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I cant help but notice the amount of time and money spent by organizations such as the BBC to make programs that are designed to create hate towards the scientologists, why?
About the same time Ooms' story appeared, Las Vegas city and San Miguel County officials toured the site.
Hilario Rubio, Jr., a former county planner, recalled that he toured the archive with former City Councilor Dana Lucero, former County Manager Edward Lucero, former County Attorney Arthur Bustos and a deputy sheriff.
"There are so many rumors about it," said Rubio, who now works for the regional housing authority. "They built nice houses and a tunnel in the mountain to store records -- exactly what they said they would do."
Bustos recalled that the tunnel was "the size you could put a train in" with several "finger corridors" off the main shaft.
But those now in office say all they know about the San Miguel Ranch is what they read in a newspaper four years ago.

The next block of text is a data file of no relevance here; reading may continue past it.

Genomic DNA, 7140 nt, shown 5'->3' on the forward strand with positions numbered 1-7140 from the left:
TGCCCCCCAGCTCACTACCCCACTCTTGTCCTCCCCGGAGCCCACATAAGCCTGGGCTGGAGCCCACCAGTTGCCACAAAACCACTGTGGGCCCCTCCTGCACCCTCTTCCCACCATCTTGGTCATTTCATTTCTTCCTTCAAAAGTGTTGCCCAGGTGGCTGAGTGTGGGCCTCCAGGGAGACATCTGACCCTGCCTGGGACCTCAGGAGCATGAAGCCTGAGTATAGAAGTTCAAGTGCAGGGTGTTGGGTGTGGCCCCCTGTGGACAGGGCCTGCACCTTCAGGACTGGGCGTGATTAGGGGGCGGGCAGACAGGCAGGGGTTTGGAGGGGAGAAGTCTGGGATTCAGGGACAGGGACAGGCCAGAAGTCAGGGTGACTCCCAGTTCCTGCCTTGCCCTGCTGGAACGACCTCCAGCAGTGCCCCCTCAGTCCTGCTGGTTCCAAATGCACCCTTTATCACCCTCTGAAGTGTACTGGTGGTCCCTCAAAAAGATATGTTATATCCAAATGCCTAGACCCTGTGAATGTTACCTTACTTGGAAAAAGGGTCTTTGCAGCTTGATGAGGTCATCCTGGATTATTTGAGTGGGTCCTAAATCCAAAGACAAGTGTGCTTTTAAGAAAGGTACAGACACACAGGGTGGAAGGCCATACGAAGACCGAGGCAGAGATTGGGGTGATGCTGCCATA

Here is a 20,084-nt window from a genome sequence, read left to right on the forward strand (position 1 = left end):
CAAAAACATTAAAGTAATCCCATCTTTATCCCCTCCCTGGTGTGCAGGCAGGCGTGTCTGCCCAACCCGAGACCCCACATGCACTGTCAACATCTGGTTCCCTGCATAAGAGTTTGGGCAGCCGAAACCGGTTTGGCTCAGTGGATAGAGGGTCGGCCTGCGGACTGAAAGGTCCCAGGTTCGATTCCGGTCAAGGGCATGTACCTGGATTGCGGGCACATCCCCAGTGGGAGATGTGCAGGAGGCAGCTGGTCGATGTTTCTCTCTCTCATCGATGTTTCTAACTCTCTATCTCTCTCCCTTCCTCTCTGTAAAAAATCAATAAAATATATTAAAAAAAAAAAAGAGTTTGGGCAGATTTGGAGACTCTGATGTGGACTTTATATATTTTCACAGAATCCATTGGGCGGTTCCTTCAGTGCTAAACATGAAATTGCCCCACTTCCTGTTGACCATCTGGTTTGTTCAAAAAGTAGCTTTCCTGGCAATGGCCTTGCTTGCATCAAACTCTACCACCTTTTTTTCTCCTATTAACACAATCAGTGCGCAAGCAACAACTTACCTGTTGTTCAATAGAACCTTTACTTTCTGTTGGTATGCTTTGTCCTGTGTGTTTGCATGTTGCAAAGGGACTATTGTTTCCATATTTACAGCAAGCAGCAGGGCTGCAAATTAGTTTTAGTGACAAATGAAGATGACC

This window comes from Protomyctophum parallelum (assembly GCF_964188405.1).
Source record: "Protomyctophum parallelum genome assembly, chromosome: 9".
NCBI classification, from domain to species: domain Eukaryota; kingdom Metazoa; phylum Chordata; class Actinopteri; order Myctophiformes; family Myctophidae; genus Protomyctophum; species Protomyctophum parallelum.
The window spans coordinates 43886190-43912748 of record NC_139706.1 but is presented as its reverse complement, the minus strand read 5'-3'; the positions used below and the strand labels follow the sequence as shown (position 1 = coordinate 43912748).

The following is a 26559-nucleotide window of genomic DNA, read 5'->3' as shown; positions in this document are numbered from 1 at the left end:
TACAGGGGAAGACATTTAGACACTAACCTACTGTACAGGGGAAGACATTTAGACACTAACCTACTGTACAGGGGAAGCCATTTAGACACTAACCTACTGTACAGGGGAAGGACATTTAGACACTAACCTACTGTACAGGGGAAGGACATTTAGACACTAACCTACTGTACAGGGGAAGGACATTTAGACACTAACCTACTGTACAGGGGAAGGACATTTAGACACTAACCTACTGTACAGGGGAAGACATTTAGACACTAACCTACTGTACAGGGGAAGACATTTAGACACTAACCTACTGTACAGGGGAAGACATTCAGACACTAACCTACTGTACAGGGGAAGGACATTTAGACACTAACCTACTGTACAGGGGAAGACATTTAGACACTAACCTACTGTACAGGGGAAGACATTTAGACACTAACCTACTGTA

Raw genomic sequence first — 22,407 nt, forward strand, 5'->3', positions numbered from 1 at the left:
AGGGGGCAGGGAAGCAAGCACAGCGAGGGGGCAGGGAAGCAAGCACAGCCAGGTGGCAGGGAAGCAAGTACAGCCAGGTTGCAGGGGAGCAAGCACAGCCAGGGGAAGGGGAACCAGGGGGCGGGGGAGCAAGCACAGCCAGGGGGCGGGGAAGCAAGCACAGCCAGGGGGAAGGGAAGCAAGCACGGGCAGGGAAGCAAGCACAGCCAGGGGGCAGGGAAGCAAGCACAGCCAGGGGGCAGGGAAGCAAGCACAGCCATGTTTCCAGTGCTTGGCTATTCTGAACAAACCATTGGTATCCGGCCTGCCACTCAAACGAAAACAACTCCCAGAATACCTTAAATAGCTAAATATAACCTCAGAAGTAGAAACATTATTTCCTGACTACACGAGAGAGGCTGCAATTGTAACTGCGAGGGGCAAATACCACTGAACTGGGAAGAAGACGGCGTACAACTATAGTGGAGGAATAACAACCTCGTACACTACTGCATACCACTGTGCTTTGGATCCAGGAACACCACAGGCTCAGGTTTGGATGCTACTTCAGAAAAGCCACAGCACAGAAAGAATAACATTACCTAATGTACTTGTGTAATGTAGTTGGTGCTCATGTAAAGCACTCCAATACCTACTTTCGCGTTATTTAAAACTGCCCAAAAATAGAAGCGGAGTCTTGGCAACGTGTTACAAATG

Last September, a group of State Police officers toured the archive at the request of the "Church" of "Spiritual Technology."
[Two pictures are shown. The upper shows a man standing before a house, perhaps one-room made of adobe. A dog and construction materials are near the house. The caption reads:]
Above: Jose Mufiiz, who is building a house some 16 miles from the San Miguel Ranch where Scientologists have built a archive complex, said he has never visited the ranch or met any of its employees.
[A picture shows a road with six hairpin turns ascending a hill. The caption reads:]
Left: In an aerial view of the Scientology retreat near Trementina, an airstrip can be seen on top of the mesa, the retreat is at lower right, and the building housing the tunnel entrance is at left.
[A picture shows a locked iron gate across a two-track dirt road. The caption reads:]
Below: The 16-mile dirt road leading up to the Scientology property is blocked about four miles from the houses by a padlocked, metal-pipe gate.
[The text of the article continues.]
"After what had happened in Waco, these people came to us because they wanted to cool the rumors some of the misconceptions that were going on," recalled Capt. David Velarde, formerly commander of the Las Vegas office of the State Police.
Department of Public Safety Secretary Richard C de Baca, who joined the tour, said that he visited the tunnel, the houses and watched a demonstration of document preservation. He said video cameras are placed at the tunnel's entrance, but that none of the San Miguel Ranch employees carried guns.